Having a stroke is a life-altering experience, and complications can crop up afterwards, but a new study finds the color of your skin may determine whether you are treated for them.
In the year following a stroke, Black and Hispanic patients were not treated for common complications as often as white patients were, researchers found.
"Black patients were less likely to receive medical treatment for nearly every post-stroke complication, the largest differences were for the treatment of fatigue, depression and spasticity [muscle stiffness]," said lead researcher Dr. Kent Simmonds, from the University of Texas Southwestern Medical Center in Dallas.
"The large magnitude of treatment gaps ensures the pressing need for health care systems and providers to do a better job of actively recognizing post-stroke complications within minority populations and provide patients with explanations towards how and why medical treatment may help," Simmonds said.
These disparities exist because of a complex set of "bio-psycho-social-environmental factors," he added.
This type of study is best at identifying the what rather than the why, but the results are consistent with earlier studies that found quality stroke care is not a given, Simmonds said.
"Quality care requires cultural competence and trust between providers and their patients," he explained. "Many of the complications, such as fatigue and depression, require health care providers to dig a little deeper to identify these issues prior to offering and discussing appropriate medical treatments."
For the study, Simmonds and his colleagues analyzed the health records from 65 large U.S. health care centers of patients hospitalized for stroke between August 2002 and July 2022.
They found that Black patients were less likely to be treated for any complications except seizure, when compared with white patients. The biggest difference was in the treatment of central nervous system arousal, fatigue, muscle spasms and mood within two weeks of a stroke.
Compared with white patients, Black patients adults were 30% less likely to be treated for central nervous system arousal, 27% less likely to be treated for muscle spasms and 17% less likely to be treated for mood irregularities, the researchers found.
Hispanic patients were 20% less likely to get treatment for central nervous system arousal, 19% less likely to get treatment for muscle spasms and 16% less likely to get treatment for mood irregularities than white patients, Simmonds said.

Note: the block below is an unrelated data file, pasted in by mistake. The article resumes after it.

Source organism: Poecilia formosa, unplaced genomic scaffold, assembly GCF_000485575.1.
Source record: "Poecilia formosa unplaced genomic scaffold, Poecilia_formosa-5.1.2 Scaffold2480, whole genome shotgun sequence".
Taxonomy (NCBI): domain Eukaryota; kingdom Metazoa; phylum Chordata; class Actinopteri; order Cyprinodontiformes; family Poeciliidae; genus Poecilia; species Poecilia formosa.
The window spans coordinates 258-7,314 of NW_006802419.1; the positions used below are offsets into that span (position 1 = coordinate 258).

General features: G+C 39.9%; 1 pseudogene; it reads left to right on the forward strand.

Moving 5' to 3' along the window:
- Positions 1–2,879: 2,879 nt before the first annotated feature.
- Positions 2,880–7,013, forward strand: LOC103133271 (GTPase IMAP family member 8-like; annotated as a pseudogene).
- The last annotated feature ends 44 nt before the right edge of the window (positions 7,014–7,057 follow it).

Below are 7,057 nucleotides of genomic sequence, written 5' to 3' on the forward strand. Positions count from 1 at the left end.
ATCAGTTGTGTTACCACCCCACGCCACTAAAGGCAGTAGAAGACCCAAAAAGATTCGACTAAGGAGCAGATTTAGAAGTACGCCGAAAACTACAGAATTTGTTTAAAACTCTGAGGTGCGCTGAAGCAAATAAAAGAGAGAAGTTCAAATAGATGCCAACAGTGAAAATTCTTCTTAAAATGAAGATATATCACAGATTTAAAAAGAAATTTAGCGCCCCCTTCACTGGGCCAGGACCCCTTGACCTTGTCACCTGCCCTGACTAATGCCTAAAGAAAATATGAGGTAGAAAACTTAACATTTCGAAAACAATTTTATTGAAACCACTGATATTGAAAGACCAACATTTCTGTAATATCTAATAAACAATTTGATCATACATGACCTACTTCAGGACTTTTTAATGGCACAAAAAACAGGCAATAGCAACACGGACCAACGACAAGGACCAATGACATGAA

The findings are slated for presentation on Feb. 8 at the American Stroke Association's annual meeting, in Dallas. Findings presented at medical meetings are considered preliminary until published in a peer-reviewed journal.
"It's not surprising that this study found disparities in the utilization of therapies to treat conditions like depression and seizures in Black and Hispanic adults," said Dr. Karen Furie, a spokesperson for the American Stroke Association and chair of neurology at Brown University's Warren Alpert Medical School.
It is not clear why these disparities exist, said Furie, who was not involved in the study.
"For instance, perhaps it's less likely for clinicians to screen for these conditions in certain subpopulations of patients. Perhaps there are groups of patients who are resistant to taking therapies, or there may be problems with either access to treatments, or issues concerning the expense of therapies that lead to non-compliance with recommendations," she noted.
"Fortunately, there's a lot we know about how to help patients recover, but clinicians can't treat unless patients and families make them aware of the issues of mood, level of function and potential complications," Furie said. "This study, hopefully, is one of many that will help us identify communities that need more help and help health care providers do more to standardize the delivery of care for patients and families in the post-acute period."
For more on stroke, see the American Stroke Association.
SOURCES: Kent Simmonds, DO, PhD, resident, University of Texas Southwestern Medical Center, Dallas; Karen Furie, MD, MPH, spokesperson, American Stroke Association, professor and chair, neurology, Warren Alpert Medical School, Brown University, Providence, R.I.; presentation, American Stroke Association annual meeting, Dallas, Feb. 8, 2023